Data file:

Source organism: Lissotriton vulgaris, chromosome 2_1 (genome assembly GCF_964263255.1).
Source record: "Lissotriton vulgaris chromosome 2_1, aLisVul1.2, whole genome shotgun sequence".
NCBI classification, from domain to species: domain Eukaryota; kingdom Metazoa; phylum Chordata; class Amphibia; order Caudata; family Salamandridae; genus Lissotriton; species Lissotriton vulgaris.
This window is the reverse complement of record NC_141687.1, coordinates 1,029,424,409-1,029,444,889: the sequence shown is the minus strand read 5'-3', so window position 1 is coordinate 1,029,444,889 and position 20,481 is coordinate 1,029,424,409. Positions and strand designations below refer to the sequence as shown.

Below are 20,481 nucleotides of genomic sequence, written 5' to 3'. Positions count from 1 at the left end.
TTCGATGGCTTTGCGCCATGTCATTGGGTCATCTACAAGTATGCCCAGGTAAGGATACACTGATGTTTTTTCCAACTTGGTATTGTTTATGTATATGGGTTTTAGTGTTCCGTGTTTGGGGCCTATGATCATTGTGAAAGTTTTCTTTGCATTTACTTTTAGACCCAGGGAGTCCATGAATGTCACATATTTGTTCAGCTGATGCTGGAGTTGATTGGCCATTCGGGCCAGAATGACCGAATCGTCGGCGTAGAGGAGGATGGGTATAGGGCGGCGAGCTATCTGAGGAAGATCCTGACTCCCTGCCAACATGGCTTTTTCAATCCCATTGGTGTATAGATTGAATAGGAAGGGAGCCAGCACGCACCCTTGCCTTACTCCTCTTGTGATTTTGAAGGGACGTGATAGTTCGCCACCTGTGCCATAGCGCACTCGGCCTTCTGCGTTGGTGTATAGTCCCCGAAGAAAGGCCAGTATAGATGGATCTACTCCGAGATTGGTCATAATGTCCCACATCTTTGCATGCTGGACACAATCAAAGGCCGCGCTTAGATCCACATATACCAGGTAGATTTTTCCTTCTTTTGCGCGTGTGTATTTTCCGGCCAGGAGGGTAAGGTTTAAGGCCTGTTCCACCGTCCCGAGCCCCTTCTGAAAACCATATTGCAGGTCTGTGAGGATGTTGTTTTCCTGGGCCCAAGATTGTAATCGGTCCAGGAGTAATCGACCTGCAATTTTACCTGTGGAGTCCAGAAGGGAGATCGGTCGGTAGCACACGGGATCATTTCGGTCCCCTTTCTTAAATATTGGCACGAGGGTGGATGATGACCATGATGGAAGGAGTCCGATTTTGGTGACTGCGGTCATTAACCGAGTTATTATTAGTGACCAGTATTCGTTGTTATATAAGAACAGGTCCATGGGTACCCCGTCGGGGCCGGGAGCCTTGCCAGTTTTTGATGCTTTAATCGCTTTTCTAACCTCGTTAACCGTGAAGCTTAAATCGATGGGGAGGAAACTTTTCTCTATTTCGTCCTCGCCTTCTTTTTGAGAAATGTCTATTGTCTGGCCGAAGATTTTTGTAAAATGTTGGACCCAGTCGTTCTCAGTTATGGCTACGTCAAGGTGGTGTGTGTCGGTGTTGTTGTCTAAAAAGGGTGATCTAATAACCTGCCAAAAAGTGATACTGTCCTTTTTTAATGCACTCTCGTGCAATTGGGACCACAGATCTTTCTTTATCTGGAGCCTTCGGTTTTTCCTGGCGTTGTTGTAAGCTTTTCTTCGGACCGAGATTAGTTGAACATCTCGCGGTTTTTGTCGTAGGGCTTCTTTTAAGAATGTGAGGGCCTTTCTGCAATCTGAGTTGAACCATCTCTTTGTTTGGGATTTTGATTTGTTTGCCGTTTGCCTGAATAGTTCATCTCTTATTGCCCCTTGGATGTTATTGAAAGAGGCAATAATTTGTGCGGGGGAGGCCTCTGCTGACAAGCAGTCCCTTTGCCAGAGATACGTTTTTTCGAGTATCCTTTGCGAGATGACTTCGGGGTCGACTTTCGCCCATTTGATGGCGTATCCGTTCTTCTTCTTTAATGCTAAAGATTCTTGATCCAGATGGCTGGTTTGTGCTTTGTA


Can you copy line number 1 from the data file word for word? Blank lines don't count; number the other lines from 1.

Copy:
Source organism: Lissotriton vulgaris, chromosome 2_1 (genome assembly GCF_964263255.1).